Using pictures to tell stories, Flossmoor launches social media campaign

Maureen Mader, owner of Dunning’s Market in Flossmoor, learned to make pasta from her grandmother. She believes food is the common thread that connects us all, and that the great story of our lives is best told in the kitchen. 
Tina Coleman diplays her pasta dough at the Dunning's Market cooking class. (Danielle Maya Banks/H-F Chronicle)
  Tina Coleman diplays her
  pasta dough at the Dunning's
  Market cooking class.
 
 (Photos by Danielle Maya Banks/
  H-F Chronicle)
 

Mader envisioned a way for local customers to tell these stories. She hosts cooking classes at Dunning’s. 

“The story behind the Italian food I make is that my grandma taught us,” she said. “Of course, every time I make that dough I’m emotional. I think of my grandma, my mom, Christmas, Easter. This is what we are trying to offer customers when they come in for a cooking class. There is so much passion in food."

Dunning's owner Maureen Mader replicates her grandmother's pizza dough during a recent cooking class. (Danielle Maya Banks/H-F Chronicle)
  Dunning's owner Maureen Mader
  replicates her grandmother's
  pizza dough during a recent
  cooking class.

 

Photos of the cooking class at Dunning’s can be found on Instagram, under #Flossmoor365, the social media campaign launched by the Village of Flossmoor in January. The hashtag tells the unique stories of Flossmoor life, in photographs. 

Amy Kent, Flossmoor’s communications manager, says the photos customers posted from the class at Dunning’s are exactly the type of local activity the campaign aims to spotlight.

Members of the Dunning's cooking class celebrate with a meal of what they learned to create in the kitchen. Tins Coleman is at the center with, left to right Joan Walker, Tony DeSantis, Laura Baltuska, Phil DeSantis, Anne DeSantis, Samantha Revels, Rob Revels, Puma Tannehill and Brenda Tannehill. (Danielle Maya Banks/H-F Chronicle)
  Members of the Dunning's
  cooking class celebrate with
  a meal of what they learned
  to create in the kitchen. Tina
  Coleman is at the center with,
  left to right, Joan Walker,
  Tony DeSantis, Laura Baltuska,
  Phil DeSantis, Anne DeSantis,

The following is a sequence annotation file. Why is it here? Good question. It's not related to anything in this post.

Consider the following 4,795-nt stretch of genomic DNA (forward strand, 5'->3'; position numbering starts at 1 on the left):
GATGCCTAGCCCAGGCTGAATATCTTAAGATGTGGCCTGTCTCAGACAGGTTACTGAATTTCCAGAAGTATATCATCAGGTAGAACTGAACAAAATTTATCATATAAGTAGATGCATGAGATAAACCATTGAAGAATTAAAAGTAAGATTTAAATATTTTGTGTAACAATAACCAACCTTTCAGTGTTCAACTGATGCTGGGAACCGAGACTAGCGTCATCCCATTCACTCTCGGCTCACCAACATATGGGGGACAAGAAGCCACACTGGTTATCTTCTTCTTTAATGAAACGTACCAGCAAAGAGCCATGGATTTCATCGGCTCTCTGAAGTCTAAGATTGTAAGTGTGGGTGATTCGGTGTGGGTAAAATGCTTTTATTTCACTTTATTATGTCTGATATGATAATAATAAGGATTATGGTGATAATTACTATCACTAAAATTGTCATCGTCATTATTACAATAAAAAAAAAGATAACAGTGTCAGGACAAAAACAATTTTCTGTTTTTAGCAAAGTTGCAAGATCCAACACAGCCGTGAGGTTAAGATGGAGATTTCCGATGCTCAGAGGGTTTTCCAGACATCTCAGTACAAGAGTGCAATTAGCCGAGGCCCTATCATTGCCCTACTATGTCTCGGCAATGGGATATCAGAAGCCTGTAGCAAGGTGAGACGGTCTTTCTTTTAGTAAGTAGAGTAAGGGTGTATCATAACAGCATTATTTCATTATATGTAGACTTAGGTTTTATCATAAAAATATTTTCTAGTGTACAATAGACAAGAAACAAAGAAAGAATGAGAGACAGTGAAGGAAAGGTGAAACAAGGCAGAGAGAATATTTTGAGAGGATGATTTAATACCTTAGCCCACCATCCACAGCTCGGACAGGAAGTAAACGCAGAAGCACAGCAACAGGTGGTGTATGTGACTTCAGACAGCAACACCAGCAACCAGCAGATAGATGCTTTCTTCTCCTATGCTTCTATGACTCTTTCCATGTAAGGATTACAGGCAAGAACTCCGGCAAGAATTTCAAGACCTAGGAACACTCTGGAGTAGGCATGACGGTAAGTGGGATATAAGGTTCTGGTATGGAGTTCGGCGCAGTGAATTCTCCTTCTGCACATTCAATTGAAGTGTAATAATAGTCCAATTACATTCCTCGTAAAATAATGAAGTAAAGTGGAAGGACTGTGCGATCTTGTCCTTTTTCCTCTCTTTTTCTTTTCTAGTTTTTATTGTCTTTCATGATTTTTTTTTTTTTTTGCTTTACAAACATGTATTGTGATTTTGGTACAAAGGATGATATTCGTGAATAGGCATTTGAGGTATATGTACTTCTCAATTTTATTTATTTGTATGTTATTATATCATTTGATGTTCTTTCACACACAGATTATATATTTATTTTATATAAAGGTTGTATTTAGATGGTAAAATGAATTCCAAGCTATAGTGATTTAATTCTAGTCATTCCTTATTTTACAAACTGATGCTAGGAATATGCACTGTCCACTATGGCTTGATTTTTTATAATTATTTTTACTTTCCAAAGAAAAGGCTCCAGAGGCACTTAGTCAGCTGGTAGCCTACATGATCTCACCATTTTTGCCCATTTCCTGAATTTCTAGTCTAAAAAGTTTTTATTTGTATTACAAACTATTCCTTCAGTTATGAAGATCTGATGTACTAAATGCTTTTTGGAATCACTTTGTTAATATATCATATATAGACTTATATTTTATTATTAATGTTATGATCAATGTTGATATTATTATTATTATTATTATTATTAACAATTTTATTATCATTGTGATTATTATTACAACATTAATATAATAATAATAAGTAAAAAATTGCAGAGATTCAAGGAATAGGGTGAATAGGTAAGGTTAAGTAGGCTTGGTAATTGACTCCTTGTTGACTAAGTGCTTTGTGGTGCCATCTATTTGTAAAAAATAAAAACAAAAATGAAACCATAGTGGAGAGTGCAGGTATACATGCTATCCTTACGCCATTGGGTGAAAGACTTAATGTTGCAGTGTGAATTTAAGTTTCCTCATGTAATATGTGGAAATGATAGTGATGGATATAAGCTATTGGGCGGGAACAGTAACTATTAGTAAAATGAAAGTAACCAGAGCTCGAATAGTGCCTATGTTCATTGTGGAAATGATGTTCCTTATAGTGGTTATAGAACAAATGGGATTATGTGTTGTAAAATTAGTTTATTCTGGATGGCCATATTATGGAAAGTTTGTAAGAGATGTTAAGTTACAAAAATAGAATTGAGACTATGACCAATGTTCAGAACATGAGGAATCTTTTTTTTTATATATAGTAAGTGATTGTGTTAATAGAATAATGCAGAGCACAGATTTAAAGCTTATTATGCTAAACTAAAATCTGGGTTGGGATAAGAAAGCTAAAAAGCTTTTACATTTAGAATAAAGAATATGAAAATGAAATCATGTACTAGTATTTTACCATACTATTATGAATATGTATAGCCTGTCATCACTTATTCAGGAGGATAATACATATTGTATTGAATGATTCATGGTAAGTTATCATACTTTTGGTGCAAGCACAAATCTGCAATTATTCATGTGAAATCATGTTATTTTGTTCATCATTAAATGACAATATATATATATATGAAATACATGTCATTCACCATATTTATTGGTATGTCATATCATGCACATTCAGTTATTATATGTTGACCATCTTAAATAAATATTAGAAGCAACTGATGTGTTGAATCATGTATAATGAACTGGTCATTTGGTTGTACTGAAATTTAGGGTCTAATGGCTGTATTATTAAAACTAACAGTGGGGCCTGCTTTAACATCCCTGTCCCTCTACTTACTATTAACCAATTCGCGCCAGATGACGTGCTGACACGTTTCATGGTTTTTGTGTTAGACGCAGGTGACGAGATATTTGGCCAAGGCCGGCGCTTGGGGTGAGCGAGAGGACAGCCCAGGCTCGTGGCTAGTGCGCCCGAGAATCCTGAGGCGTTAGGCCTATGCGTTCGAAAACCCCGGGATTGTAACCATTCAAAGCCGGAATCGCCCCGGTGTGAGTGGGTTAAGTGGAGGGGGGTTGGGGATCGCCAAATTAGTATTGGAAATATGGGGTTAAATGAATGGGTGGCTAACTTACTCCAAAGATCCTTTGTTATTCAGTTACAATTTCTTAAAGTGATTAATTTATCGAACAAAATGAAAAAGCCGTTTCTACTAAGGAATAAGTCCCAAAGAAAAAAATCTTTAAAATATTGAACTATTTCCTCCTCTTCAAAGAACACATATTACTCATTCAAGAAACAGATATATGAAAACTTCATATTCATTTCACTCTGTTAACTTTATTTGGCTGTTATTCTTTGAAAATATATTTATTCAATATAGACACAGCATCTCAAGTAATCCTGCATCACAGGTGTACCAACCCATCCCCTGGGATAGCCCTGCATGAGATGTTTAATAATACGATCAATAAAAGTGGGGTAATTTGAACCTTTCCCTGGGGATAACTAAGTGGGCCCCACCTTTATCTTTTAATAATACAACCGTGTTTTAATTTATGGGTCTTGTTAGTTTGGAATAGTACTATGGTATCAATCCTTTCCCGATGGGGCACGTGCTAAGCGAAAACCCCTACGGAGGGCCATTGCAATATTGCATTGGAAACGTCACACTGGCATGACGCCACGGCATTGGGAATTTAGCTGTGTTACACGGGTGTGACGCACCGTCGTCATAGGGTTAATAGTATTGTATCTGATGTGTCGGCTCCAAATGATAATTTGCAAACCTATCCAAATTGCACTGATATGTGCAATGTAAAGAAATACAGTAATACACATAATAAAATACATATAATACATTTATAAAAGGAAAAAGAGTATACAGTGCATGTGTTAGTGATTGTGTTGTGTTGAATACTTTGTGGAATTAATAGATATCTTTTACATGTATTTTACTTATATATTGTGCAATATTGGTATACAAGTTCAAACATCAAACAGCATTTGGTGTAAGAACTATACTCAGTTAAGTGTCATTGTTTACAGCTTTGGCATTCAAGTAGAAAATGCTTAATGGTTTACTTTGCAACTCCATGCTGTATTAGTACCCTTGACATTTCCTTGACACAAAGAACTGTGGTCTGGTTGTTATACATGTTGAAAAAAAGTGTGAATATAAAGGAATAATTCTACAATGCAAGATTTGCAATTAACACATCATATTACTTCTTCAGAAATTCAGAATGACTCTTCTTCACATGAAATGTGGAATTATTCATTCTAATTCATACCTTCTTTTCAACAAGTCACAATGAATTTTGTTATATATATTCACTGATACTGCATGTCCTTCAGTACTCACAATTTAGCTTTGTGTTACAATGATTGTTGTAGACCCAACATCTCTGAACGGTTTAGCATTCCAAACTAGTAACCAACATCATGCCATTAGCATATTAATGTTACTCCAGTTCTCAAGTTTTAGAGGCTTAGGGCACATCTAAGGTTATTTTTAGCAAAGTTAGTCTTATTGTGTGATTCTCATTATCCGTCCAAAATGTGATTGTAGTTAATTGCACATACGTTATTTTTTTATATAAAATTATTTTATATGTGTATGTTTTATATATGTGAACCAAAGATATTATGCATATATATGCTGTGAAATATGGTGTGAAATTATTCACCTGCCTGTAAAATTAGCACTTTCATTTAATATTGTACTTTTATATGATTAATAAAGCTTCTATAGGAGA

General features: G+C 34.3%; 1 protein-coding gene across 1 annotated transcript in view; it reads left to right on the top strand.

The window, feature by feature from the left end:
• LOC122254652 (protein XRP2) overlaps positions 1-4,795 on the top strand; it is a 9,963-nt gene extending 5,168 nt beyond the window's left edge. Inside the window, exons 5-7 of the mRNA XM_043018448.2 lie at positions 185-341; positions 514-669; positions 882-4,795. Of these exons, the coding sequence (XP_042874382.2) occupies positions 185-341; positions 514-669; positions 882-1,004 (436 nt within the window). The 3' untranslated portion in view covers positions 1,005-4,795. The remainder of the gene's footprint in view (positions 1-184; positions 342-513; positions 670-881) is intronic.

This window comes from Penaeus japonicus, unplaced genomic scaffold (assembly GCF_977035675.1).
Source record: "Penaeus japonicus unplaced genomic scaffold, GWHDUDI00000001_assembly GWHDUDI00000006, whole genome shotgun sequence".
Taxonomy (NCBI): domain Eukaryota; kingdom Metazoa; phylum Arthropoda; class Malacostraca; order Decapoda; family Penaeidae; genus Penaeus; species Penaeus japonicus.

Samantha Revels, Rob Revels,
  Puma Tannehill and Brenda
  Tannehill.

 

“#Flossmoor365 allows us to recognize the unique opportunities we have here” Kent said. “I’m sure there are plenty of cooking classes in the city, but Flossmoor residents don’t have to leave the community. We can go down the street to Dunning’s and take a class with family and friends. Who would have thought?”

Flossmoor resident Laura Baltuska shares Kent’s appreciation for the local “gem” that Dunning’s cooking classes are turning out to be. 
 

“The class at Dunning’s was very different than the Italian cooking class I took in the city,” Baltuska said. “I walked away with a greater sense of community and appreciation for all the work that goes into the food at Dunning’s. The products I’m buying, my love for the food; the class deepened all of that.
 
“That’s because the class was local, but also because we layered the lasagna with a little bit of dough that each of us made.”
 
#Flossmoor365 was born out of the village’s vision to start a conversation, and Mader mirrors that vision. She says the cooking classes will ultimately create a space for customers to share their heritage, and build otherwise unlikely friendships. 
 
“These cooking classes are a way to bridge gaps in the community,” the restaurant owner and instructor says. “Food is a universal language. Everyone has a story, an important recipe that brings family together. In my vision for the classes, everyone sits down to eat while the cook shares their story. We are building relationships based on deliciousness.”
 
Kent encourages residents to stop and savor life’s sweet moments, no matter how small. She says photography is the perfect way to slow things down when life becomes all too routine, and hash-tagging ‘Flossmoor365’ places the photos into the larger conversation about community.
 
“Life moves quickly,” Kent said. “Sometimes we forget to appreciate the small things. The campaign gives people the opportunity to capture moments with photography, and then place them in a category with other captured moments. To share our lives.”


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